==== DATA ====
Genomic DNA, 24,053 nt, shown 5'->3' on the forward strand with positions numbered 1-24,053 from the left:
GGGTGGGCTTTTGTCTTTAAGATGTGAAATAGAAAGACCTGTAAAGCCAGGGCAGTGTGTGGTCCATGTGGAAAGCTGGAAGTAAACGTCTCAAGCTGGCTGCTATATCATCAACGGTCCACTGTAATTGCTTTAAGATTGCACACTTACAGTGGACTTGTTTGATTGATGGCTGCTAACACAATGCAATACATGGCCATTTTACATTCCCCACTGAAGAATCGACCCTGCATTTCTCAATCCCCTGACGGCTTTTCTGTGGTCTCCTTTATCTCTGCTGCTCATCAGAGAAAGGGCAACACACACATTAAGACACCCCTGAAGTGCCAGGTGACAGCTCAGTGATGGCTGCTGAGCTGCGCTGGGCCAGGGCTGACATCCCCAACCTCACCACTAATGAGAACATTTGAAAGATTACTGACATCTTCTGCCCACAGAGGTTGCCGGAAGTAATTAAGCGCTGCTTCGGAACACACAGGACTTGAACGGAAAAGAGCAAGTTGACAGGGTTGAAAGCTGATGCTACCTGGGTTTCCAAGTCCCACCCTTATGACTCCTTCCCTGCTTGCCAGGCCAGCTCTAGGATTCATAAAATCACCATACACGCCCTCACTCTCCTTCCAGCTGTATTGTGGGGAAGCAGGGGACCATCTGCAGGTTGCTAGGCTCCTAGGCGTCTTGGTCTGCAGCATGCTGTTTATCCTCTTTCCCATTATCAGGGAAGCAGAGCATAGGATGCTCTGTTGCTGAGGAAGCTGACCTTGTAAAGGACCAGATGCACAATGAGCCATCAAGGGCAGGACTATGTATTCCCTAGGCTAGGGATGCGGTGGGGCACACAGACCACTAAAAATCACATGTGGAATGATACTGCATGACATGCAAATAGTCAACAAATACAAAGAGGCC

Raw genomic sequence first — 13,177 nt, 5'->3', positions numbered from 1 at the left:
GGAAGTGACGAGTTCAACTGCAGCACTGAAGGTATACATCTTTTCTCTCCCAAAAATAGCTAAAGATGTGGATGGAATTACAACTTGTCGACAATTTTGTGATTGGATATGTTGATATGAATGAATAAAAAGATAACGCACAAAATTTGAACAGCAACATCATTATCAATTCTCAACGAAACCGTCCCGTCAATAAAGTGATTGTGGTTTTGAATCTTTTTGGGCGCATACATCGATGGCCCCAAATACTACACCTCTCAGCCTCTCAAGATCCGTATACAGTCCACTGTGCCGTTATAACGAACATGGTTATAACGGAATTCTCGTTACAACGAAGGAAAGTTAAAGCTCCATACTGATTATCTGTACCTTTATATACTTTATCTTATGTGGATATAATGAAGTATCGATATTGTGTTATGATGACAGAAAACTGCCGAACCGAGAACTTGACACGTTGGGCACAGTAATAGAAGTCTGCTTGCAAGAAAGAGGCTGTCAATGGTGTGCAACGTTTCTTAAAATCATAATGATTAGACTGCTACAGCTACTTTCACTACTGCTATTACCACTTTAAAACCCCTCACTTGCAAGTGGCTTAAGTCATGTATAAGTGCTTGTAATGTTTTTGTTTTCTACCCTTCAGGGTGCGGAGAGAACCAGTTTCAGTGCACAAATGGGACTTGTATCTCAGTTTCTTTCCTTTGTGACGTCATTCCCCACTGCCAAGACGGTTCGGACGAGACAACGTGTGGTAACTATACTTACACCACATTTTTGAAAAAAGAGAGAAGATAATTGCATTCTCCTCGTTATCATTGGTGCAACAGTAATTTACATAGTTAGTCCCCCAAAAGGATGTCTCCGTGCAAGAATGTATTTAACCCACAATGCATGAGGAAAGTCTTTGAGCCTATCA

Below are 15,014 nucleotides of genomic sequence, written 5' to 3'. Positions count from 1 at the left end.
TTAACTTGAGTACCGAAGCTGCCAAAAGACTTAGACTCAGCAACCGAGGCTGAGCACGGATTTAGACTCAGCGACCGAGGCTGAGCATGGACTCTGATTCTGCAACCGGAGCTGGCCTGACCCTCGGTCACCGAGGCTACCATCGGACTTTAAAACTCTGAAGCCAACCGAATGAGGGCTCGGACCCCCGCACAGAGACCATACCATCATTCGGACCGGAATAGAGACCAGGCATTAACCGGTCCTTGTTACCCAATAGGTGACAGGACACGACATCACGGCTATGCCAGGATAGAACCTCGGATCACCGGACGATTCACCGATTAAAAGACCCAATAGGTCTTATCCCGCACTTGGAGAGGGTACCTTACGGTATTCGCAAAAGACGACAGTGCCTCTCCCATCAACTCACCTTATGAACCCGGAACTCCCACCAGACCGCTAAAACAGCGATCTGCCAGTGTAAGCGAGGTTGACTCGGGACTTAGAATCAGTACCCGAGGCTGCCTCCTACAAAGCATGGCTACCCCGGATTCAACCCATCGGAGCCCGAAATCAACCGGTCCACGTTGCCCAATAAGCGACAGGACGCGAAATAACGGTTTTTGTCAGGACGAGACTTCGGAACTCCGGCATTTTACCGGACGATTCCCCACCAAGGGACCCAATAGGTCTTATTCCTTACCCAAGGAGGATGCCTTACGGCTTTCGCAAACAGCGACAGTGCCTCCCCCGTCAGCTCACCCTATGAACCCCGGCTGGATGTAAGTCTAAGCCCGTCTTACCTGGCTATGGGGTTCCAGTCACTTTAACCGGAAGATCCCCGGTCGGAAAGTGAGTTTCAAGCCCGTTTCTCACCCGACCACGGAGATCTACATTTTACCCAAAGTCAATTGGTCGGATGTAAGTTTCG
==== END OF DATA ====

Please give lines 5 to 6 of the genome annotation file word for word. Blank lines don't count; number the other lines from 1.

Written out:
Below are 15,014 nucleotides of genomic sequence, written 5' to 3'. Positions count from 1 at the left end.
TTAACTTGAGTACCGAAGCTGCCAAAAGACTTAGACTCAGCAACCGAGGCTGAGCACGGATTTAGACTCAGCGACCGAGGCTGAGCATGGACTCTGATTCTGCAACCGGAGCTGGCCTGACCCTCGGTCACCGAGGCTACCATCGGACTTTAAAACTCTGAAGCCAACCGAATGAGGGCTCGGACCCCCGCACAGAGACCATACCATCATTCGGACCGGAATAGAGACCAGGCATTAACCGGTCCTTGTTACCCAATAGGTGACAGGACACGACATCACGGCTATGCCAGGATAGAACCTCGGATCACCGGACGATTCACCGATTAAAAGACCCAATAGGTCTTATCCCGCACTTGGAGAGGGTACCTTACGGTATTCGCAAAAGACGACAGTGCCTCTCCCATCAACTCACCTTATGAACCCGGAACTCCCACCAGACCGCTAAAACAGCGATCTGCCAGTGTAAGCGAGGTTGACTCGGGACTTAGAATCAGTACCCGAGGCTGCCTCCTACAAAGCATGGCTACCCCGGATTCAACCCATCGGAGCCCGAAATCAACCGGTCCACGTTGCCCAATAAGCGACAGGACGCGAAATAACGGTTTTTGTCAGGACGAGACTTCGGAACTCCGGCATTTTACCGGACGATTCCCCACCAAGGGACCCAATAGGTCTTATTCCTTACCCAAGGAGGATGCCTTACGGCTTTCGCAAACAGCGACAGTGCCTCCCCCGTCAGCTCACCCTATGAACCCCGGCTGGATGTAAGTCTAAGCCCGTCTTACCTGGCTATGGGGTTCCAGTCACTTTAACCGGAAGATCCCCGGTCGGAAAGTGAGTTTCAAGCCCGTTTCTCACCCGACCACGGAGATCTACATTTTACCCAAAGTCAATTGGTCGGATGTAAGTTTCG